0
$\begingroup$

If I have an optimization problem as follows: \begin{equation} \label{eqn:for3b} \begin{aligned} (\mathbf{P}_1) \phantom{10} & \max_{\boldsymbol{\pi}} \phantom{5} \sum_{i=1}^I\pi_i(a_i - b_i). \end{aligned} \end{equation} \begin{eqnarray} \text{ s.t. } \quad \sum_{i=1}^I \pi_i a_i \leq S, \label{eqn:for3c} \\ 0 \leq \pi_i \leq 1, \forall i \in [1, I] \end{eqnarray} how to find the optimal solution formula of $\pi_i, \forall i \in [1,I]$? As far as I understand the optimal solution occurs if $\frac{\partial(\sum_{i=1}^I\pi_i(a_i - b_i))}{\partial\pi}= 0$. In this way I can obtain Lagrangian expression: \begin{equation} \label{eqn:for3a} \begin{aligned} L(\pi,\lambda,\sigma) &= \sum_{i=1}^I\pi_i(a_i - b_i) - \lambda_1(S - \sum_{i=1}^I \pi_i a_i - \sigma_1) + \lambda_2(\pi_1 - \sigma_2) \\ &+ \lambda_3(1 - \pi_1 - \sigma_3) + ... + \lambda_{I+1}(\pi_I - \sigma_{I+1}) + \lambda_{I+2}(1 - \pi_I - \sigma_{I+2}). \end{aligned} \end{equation} However, since it has many $\pi$'s, how can I obtain the general optimal $\pi^*_i, \forall i \in [1,I]$ formula? Is there any suggestion using KKT conditions?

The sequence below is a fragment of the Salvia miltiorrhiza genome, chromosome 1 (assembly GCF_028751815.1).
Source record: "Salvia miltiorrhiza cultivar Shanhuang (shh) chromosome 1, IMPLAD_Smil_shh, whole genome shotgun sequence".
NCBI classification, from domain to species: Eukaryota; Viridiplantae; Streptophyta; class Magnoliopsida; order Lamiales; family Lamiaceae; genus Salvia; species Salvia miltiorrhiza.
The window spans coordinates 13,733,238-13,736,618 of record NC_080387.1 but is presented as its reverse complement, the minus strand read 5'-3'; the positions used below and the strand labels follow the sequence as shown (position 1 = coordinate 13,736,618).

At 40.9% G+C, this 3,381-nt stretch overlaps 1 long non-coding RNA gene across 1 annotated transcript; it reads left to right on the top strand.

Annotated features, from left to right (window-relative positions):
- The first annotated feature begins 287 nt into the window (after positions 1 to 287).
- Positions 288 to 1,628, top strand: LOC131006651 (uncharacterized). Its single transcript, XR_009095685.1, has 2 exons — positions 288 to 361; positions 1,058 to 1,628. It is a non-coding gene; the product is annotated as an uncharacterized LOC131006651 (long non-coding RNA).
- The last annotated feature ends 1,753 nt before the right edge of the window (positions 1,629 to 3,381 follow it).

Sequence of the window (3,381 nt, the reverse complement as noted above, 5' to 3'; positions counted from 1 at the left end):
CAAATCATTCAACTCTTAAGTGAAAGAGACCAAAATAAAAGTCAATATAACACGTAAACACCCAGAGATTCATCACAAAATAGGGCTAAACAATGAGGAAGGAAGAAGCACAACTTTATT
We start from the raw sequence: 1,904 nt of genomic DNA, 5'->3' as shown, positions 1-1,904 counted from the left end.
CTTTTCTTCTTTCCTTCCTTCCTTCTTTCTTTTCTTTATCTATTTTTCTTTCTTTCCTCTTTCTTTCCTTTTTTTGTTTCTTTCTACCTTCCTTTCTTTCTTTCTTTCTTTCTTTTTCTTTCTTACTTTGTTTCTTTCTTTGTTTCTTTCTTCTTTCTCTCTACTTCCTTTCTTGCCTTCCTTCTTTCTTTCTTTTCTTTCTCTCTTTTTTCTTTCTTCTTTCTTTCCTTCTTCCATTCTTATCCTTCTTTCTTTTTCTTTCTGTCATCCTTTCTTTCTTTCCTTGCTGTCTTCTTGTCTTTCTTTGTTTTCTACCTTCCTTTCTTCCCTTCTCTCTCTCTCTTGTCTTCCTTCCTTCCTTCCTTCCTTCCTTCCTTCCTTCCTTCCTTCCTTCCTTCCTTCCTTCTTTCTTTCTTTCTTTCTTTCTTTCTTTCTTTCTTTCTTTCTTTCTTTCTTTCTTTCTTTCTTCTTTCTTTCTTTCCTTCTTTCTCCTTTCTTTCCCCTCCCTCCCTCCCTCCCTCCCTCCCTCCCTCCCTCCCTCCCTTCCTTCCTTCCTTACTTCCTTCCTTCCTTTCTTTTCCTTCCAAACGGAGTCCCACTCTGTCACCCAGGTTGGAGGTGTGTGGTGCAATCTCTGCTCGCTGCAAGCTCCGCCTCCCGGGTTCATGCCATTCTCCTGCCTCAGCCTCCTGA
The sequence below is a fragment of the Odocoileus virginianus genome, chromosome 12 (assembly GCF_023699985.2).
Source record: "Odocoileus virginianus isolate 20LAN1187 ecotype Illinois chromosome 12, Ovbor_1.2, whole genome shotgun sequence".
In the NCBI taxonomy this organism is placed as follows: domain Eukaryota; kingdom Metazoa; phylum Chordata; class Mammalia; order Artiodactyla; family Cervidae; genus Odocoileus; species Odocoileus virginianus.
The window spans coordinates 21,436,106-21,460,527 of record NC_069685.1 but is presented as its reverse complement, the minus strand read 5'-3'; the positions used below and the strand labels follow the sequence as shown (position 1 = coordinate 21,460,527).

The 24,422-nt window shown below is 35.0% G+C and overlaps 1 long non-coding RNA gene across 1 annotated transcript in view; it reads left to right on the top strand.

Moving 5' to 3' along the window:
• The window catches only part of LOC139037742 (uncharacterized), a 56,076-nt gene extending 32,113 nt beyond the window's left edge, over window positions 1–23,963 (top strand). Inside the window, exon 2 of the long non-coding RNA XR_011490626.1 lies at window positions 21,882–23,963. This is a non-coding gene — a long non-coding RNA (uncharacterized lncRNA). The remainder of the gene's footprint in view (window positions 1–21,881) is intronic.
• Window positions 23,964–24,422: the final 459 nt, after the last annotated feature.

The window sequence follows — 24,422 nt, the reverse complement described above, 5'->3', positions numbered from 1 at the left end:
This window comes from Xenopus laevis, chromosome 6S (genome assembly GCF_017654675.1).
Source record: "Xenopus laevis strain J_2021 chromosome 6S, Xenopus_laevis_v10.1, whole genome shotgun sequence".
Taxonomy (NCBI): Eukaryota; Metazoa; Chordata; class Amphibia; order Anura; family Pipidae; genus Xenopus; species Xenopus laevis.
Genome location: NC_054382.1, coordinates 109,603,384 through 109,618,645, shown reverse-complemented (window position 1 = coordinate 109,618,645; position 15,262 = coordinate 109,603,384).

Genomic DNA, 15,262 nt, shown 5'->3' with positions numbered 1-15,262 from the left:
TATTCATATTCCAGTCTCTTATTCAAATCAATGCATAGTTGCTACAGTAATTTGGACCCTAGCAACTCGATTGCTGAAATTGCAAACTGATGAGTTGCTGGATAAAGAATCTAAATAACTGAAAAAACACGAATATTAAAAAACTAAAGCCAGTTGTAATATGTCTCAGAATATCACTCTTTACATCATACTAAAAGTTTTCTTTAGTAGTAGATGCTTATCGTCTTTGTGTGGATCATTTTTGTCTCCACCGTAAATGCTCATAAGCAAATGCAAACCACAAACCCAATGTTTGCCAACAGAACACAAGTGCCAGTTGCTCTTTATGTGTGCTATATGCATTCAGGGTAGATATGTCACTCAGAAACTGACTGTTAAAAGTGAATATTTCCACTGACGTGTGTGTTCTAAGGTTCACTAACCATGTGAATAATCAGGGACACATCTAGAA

$\endgroup$
1
$\begingroup$

This problem is the linear programming (LP) relaxation of a 0-1 knapsack problem, and an optimal solution is obtained by sorting in descending order the ratio $(a_i-b_i)/a_i$ and setting $\pi_i$ according to this order. This greedy algorithm is optimal for the LP relaxation but only a heuristic if you require $\pi_i \in \{0,1\}$.

$\endgroup$
4
  • $\begingroup$ It would be easy to solve using optimization solver. However, is there any way to find $\pi_i^*, \forall i \in [1,I]$ analytically, i.e., $\pi_i^* = ...$, for example using KKT conditions? $\endgroup$
    – bnbfreak
    Sep 14 '19 at 1:58
  • $\begingroup$ I didn't mean to use an optimization solver. The optimal solution is to reindex so that $(a_i-b_i)/a_i \ge (a_{i+1}-b_{i+1})/a_{i+1}$ and then set $\pi_1 = \pi_2 = \dots = \pi_{j-1} = 1$ until $\sum_{i=1}^{j-1} a_i \le S < \sum_{i=1}^j a_i$, $\pi_j = (S - \sum_{i=1}^{j-1} a_i)/a_j$, and $\pi_{j+1} = \dots = \pi_I = 0$. $\endgroup$
    – RobPratt
    Sep 14 '19 at 2:36
  • $\begingroup$ At the end, is it correct that $\pi_i^* = \sum_{i=1}^{j-1}(a_i - b_i) + (a_j - b_j)\frac{S - \sum_{i=1}^{j-1}a_i}{a_j}$? In this case, how to find the correct $j$? $\endgroup$
    – bnbfreak
    Sep 14 '19 at 3:25
  • $\begingroup$ No, after reindexing in descending order of $(a_i-b_i)/a_i$, the optimal solution looks like $\pi^*=(1,\dots,1,\pi^*_j,0,\dots,0)$, where $j$ is the smallest index such that $\sum_{i=1}^j a_i > S$. $\endgroup$
    – RobPratt
    Sep 14 '19 at 3:31

Your Answer

By clicking “Post Your Answer”, you agree to our terms of service, privacy policy and cookie policy

Not the answer you're looking for? Browse other questions tagged or ask your own question.